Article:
This is not my usual kind of post but I am proud of the tree I made for my year one classroom in September. I also know that this is the time of year that teachers start to think about next year and how they can make the learning environment attractive and stimulating for the children. So… here is my first ever ‘crafty’ post for teachers!
First, I need to let you know that- like all good teachers- this idea was borrowed from another teacher. I saw the tree standing in my daughter’s classroom and immediately grabbed the teacher for an explanation on how it was made. Our school has a behaviour policy for infants that involves time under the ‘thinking tree’ for reflection. My daughter’s teacher used the tree as an ‘ambition tree’ linked to PSHE. She hung fairy lights from the branches and she asked the children to write down the things they want to achieve by the end of year two. These were rolled into cylinders and hung from the branches too, to be opened at the end of the year. The point is that there are so many uses for the tree!
This is what you need:
1 large carpet inner tube (if you have a carpet warehouse nearby, they usually sell these for about 10p, or give them away if you explain you are a teacher!): this needs to be sturdy and thick as this is going to be the tree trunk
lots of newspaper, shredded
wallpaper paste/PVA glue
branches and twigs (make sure there are no sharp ends and clean all twigs before you use them)
paper/ card for leaves if you want to add them
What to do:
1. Find a base to stick your carpet tube into. This helps to keep it still while you add the papier mache. i used a big plant pot filled with sand and did one end at a time.
This first step takes a long time, especially if you are doing it in between lessons or at home. What you need to do is cover the tube in glue and spread strips of newspaper over it in layers. I made sure I also screwed some pieces of the newspaper up and stuck them on in a ball so that it gave the trunk some texture. Keep going until you are happy that the trunk is thick enough and gnarly enough! Don’t forget to make it thicker at the bottom and this will help to keep it stable when standing up too.
2. Allow to dry.
3. Paint over the newspaper with brown paint, making sure it’s covered all over. When it’s dry, you can use a black pen or black paint to draw rings etc on the bumpy bits to make it look authentic.
4. ‘Plant’ your tree in a the pot with sand to weigh it down and fill the bottom of the tube with sand too so that it remains stable.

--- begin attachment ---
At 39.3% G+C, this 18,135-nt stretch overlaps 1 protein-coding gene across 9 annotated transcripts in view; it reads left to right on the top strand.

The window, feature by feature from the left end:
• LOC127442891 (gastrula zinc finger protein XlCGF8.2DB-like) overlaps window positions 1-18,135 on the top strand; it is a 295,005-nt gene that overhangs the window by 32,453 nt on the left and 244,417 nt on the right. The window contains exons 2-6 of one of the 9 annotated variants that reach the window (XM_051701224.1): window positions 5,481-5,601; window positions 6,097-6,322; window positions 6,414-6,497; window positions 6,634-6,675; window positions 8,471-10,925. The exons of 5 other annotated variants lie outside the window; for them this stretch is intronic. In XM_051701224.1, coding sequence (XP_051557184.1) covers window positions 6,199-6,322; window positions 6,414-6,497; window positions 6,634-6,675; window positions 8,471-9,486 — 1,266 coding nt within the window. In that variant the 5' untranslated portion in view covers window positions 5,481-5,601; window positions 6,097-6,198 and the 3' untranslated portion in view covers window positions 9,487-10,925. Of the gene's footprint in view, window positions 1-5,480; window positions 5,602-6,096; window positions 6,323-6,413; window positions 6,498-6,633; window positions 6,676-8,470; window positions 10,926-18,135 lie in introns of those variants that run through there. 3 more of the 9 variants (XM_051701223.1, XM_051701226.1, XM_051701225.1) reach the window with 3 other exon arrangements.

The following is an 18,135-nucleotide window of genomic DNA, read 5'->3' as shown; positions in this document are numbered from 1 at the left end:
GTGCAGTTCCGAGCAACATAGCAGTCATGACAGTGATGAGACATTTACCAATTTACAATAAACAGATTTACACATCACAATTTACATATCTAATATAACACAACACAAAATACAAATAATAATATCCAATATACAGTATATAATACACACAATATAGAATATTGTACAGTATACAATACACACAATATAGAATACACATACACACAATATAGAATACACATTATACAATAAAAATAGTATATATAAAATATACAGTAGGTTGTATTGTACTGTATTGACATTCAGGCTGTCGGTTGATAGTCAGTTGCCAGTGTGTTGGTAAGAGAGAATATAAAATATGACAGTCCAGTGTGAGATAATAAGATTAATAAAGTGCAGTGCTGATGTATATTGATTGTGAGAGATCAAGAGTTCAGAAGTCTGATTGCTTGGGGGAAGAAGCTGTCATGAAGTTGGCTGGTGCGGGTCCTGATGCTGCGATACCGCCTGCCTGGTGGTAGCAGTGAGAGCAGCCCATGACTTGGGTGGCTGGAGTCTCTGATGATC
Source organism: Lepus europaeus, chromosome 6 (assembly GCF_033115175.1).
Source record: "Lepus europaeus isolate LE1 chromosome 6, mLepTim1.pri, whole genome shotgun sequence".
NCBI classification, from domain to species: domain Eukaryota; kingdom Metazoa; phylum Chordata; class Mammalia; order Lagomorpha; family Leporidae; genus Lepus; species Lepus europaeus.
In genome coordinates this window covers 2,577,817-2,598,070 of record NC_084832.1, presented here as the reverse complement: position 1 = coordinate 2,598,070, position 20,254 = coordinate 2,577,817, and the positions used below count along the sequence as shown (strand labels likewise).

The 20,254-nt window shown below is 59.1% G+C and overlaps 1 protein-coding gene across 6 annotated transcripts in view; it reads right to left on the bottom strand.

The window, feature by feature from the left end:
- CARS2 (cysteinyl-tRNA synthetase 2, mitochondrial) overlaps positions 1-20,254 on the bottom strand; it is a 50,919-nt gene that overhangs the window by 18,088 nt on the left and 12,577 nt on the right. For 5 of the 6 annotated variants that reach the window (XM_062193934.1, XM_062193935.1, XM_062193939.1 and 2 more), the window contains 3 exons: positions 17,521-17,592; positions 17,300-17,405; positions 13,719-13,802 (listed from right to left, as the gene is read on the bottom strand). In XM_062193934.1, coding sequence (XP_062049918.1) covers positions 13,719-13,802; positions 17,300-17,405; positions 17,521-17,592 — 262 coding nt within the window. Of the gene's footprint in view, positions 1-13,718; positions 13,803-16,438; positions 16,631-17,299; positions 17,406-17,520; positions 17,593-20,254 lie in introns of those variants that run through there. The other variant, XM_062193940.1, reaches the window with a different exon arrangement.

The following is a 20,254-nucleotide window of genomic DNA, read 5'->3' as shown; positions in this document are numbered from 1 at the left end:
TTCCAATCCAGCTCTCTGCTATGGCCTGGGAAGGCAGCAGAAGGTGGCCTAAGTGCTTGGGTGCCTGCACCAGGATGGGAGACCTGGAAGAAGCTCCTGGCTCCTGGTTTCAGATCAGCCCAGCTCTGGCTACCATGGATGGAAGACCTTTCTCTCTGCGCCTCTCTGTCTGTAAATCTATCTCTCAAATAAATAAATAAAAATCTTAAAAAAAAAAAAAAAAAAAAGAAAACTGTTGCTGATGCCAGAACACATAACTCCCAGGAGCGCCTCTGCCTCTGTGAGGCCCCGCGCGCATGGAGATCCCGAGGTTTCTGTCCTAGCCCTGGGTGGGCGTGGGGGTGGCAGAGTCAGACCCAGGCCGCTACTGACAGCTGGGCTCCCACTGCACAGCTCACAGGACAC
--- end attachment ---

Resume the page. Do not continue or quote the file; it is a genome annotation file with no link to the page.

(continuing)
5. How you finish your tree is up to you. I used soft green, leafy branches from a tree in my garden. I sprayed them with hairspray and watered down glue to preserve them. They are still green today, almost one year later!
Alternatively, you could use branches or even go for a more contemporary look with plastic branch decorations (Dunelm Mill, etc) or anything else you think would work.
I bunched up my branches so that the stems were thicker than the top of the tube and this helped them to stay in place.
6. Make your leaves, or whatever you want to hang from the branches. Laminate them (as all teachers know the worth of laminating!) so that they last well.
You can use your finished tree in so many ways. As previously mentioned, mine was a ‘thinking tree’ which I incorporated into a PSHE lesson. I showed the children six golden leaves and we came up with six golden rules to write on them. This helped the children to think about the reasons why they might be asked to sit under the tree and also helped them to remember the things they were supposed to reflect upon whilst they were there.
Other ideas for the tree include:
Numeracy: use the leaves to write on and wipe off simple sums or problems; make different shaped leaves to practice shape names; counting leaves
Literacy: make lots of leaves and write phonemes on them; use the leaves to write on and wipe off high frequency words or spellings; write different story starters on the leaves for children to pick and use; write words on the leaves for children to use in poetry; write letters to the children and hang them from the tree
Role play: use in the role play area for the park, gardens/garden centre, fantasy land…
Science: use as a starting point for talking about habitats, how plants grow or natural materials, caring for the environment and recycling
If you can think of other ways to use the tree, please leave me a comment as I would love to hear them.
My thinking tree was instantly admired by everyone who came into my classroom and I hope yours is too!